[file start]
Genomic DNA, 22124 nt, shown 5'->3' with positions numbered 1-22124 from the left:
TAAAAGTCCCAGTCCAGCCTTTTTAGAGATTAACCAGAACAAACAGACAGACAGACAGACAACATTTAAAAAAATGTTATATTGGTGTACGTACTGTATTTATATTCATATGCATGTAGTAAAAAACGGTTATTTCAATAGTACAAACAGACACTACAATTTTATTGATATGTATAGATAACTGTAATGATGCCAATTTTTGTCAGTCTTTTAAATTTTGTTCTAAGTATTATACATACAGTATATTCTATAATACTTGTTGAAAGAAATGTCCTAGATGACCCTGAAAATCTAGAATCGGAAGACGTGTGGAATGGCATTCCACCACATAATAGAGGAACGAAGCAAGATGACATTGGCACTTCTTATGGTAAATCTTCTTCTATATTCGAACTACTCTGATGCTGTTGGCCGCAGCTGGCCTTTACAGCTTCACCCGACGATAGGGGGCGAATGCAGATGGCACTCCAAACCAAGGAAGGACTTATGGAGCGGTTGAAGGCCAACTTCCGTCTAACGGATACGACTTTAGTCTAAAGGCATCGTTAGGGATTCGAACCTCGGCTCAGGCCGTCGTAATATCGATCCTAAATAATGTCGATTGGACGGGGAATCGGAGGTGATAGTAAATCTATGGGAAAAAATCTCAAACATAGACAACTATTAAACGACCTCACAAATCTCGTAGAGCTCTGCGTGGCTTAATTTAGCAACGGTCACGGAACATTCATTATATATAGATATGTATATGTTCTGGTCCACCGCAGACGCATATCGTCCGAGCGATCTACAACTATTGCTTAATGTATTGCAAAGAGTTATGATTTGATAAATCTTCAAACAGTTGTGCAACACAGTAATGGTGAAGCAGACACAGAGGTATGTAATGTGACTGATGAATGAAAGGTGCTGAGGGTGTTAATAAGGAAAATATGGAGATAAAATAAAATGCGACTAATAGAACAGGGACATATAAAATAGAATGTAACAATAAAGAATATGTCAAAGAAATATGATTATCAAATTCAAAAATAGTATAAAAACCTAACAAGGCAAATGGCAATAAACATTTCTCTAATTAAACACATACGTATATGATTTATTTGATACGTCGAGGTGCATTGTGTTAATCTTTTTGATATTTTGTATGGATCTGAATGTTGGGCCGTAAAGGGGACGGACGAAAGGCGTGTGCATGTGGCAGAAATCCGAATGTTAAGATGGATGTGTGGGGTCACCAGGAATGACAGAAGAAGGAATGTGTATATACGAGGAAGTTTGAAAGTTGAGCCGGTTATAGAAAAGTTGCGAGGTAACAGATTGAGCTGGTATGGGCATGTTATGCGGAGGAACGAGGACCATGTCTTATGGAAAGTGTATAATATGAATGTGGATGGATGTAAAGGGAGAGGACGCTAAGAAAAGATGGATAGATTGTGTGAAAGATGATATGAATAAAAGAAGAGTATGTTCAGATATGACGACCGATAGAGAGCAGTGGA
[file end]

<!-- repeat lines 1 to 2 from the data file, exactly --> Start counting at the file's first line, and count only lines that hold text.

Genomic DNA, 22124 nt, shown 5'->3' with positions numbered 1-22124 from the left:
TAAAAGTCCCAGTCCAGCCTTTTTAGAGATTAACCAGAACAAACAGACAGACAGACAGACAACATTTAAAAAAATGTTATATTGGTGTACGTACTGTATTTATATTCATATGCATGTAGTAAAAAACGGTTATTTCAATAGTACAAACAGACACTACAATTTTATTGATATGTATAGATAACTGTAATGATGCCAATTTTTGTCAGTCTTTTAAATTTTGTTCTAAGTATTATACATACAGTATATTCTATAATACTTGTTGAAAGAAATGTCCTAGATGACCCTGAAAATCTAGAATCGGAAGACGTGTGGAATGGCATTCCACCACATAATAGAGGAACGAAGCAAGATGACATTGGCACTTCTTATGGTAAATCTTCTTCTATATTCGAACTACTCTGATGCTGTTGGCCGCAGCTGGCCTTTACAGCTTCACCCGACGATAGGGGGCGAATGCAGATGGCACTCCAAACCAAGGAAGGACTTATGGAGCGGTTGAAGGCCAACTTCCGTCTAACGGATACGACTTTAGTCTAAAGGCATCGTTAGGGATTCGAACCTCGGCTCAGGCCGTCGTAATATCGATCCTAAATAATGTCGATTGGACGGGGAATCGGAGGTGATAGTAAATCTATGGGAAAAAATCTCAAACATAGACAACTATTAAACGACCTCACAAATCTCGTAGAGCTCTGCGTGGCTTAATTTAGCAACGGTCACGGAACATTCATTATATATAGATATGTATATGTTCTGGTCCACCGCAGACGCATATCGTCCGAGCGATCTACAACTATTGCTTAATGTATTGCAAAGAGTTATGATTTGATAAATCTTCAAACAGTTGTGCAACACAGTAATGGTGAAGCAGACACAGAGGTATGTAATGTGACTGATGAATGAAAGGTGCTGAGGGTGTTAATAAGGAAAATATGGAGATAAAATAAAATGCGACTAATAGAACAGGGACATATAAAATAGAATGTAACAATAAAGAATATGTCAAAGAAATATGATTATCAAATTCAAAAATAGTATAAAAACCTAACAAGGCAAATGGCAATAAACATTTCTCTAATTAAACACATACGTATATGATTTATTTGATACGTCGAGGTGCATTGTGTTAATCTTTTTGATATTTTGTATGGATCTGAATGTTGGGCCGTAAAGGGGACGGACGAAAGGCGTGTGCATGTGGCAGAAATCCGAATGTTAAGATGGATGTGTGGGGTCACCAGGAATGACAGAAGAAGGAATGTGTATATACGAGGAAGTTTGAAAGTTGAGCCGGTTATAGAAAAGTTGCGAGGTAACAGATTGAGCTGGTATGGGCATGTTATGCGGAGGAACGAGGACCATGTCTTATGGAAAGTGTATAATATGAATGTGGATGGATGTAAAGGGAGAGGACGCTAAGAAAAGATGGATAGATTGTGTGAAAGATGATATGAATAAAAGAAGAGTATGTTCAGATATGACGACCGATAGAGAGCAGTGGA